Stereotactic needle biopsy is a method by which small pieces of tissue may be removed from the breast, under x-ray guidance, through a skin puncture or a small incision and without surgery. Of the many suspicious-looking shadows found on routine mammograms, less than one third are actually cancerous. Stereotactic needle biopsy allows accurate diagnosis of the majority of these lesions without open biopsy.
At Rush Presbyterian St. Luke's Medical Center, pathologists use 2mm sections to detect the spread of cancer cells to the sentinel nodes. This implies 5 cuts of each of the 2 sentinel nodes as illustrated below. This has improved the detection rate of metastases.
Our research involves additional cutting of the sentinel nodes as shown in the diagram.
Our recent data analysis (July, 1999) indicates that the sentinel nodes of 35 of 113 patients with breast cancer, thin-sectioned as shown above, harbored metastases. Half of these were occasional cells and the other half were larger metastases as shown below. Although the significance of these findings need to be checked in future trials, we believe that patients with larger metastases need treatment.
Microscopic appearance of two sentinel nodes showing small (on the left) and large (on the right) metastases; both detected by thin cutting technique.
Laser therapy for breast cancer uses a heat-generating laser to create a thermal sphere that is directed centrally in the tumor. It has been discovered the temperatures greater than 60oC (140oF) effectively destroys viable tissue. With the aid of a temperature probe, the extent of tissue destruction can be assessed and focused to consume the tumor with limited damage to surrounding tissue.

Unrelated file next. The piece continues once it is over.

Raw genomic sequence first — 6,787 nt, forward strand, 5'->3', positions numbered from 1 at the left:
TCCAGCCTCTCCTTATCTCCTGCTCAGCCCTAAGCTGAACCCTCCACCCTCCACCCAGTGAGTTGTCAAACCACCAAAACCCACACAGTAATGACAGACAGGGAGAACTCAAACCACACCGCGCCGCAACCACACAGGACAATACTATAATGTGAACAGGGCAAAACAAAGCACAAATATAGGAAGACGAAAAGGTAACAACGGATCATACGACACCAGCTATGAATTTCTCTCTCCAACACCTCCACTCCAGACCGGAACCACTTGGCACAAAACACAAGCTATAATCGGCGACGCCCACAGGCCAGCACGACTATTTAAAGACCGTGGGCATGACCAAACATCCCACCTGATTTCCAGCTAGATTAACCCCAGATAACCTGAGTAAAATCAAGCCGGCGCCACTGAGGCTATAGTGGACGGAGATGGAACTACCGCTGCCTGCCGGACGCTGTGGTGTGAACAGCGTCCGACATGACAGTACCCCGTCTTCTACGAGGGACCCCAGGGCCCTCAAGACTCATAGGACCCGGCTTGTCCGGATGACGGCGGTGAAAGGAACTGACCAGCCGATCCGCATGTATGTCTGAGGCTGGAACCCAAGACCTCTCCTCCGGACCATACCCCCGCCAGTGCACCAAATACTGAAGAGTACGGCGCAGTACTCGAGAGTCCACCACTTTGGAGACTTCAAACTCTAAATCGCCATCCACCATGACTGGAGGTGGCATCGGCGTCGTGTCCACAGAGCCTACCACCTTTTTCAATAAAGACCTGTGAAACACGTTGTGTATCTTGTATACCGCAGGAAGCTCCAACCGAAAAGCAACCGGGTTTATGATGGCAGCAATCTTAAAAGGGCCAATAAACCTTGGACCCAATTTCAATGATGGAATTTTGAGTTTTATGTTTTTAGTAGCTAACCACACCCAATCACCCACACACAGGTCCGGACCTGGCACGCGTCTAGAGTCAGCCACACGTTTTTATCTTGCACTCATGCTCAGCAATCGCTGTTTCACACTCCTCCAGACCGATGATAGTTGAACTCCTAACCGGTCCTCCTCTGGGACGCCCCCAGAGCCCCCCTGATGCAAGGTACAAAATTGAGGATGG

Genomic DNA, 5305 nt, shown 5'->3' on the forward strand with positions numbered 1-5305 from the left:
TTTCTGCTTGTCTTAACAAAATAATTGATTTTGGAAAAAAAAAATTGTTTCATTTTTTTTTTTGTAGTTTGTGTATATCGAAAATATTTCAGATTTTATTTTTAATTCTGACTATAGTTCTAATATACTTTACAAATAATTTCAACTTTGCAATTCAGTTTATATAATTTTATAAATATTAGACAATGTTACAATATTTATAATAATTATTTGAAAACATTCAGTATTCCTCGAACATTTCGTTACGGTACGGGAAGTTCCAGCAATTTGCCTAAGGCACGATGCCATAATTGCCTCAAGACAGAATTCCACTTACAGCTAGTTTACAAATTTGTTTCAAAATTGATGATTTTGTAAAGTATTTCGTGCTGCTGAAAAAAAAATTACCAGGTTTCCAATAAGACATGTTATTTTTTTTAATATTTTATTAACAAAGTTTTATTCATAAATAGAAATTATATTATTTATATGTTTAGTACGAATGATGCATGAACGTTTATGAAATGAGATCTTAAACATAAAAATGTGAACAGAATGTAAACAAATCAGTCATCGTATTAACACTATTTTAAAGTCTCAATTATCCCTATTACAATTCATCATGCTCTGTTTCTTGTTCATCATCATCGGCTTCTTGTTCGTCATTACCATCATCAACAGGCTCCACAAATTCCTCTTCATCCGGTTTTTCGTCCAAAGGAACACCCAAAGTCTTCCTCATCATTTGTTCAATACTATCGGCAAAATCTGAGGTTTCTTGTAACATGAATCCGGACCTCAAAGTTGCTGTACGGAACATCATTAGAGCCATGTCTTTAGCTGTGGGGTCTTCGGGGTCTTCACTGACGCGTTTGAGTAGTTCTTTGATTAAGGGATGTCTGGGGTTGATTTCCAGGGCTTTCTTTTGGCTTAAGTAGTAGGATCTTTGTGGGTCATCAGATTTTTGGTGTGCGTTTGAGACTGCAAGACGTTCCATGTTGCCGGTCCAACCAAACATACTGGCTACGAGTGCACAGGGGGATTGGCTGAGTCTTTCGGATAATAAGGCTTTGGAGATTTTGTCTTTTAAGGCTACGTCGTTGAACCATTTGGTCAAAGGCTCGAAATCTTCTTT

It is suspected that once the tumor is "devitalized," the body's internal scavengers (macrophages) will digest the dead tissue and replace it with a scar.
The technique was developed by Dr. Kambiz Dowlat at Rush-Presbyterian St. Luke's Medical Center and tested in animal experiments. This procedure was also shown to be effective in patients with inoperable liver tumors.
In 35 patients with early breast cancer, all laser treated tumors were removed and examined by a pathologist. 100% cancer destruction was achieved whenever the tumor temperature reached 60oC or higher. We are testing imaging techniques: color doppler ultrasound and PET scan for follow up of laser treated breast cancers before comparing laser therapy with lumpectomy in a clinical trial.
*Pre-Laser Doppler Ultrasound *Post-Laser 1 hour Doppler
Post-Laser 19 days Doppler Ultrasound
*PET Scan (Pre-Laser Therapy vs. Post-Laser Therapy)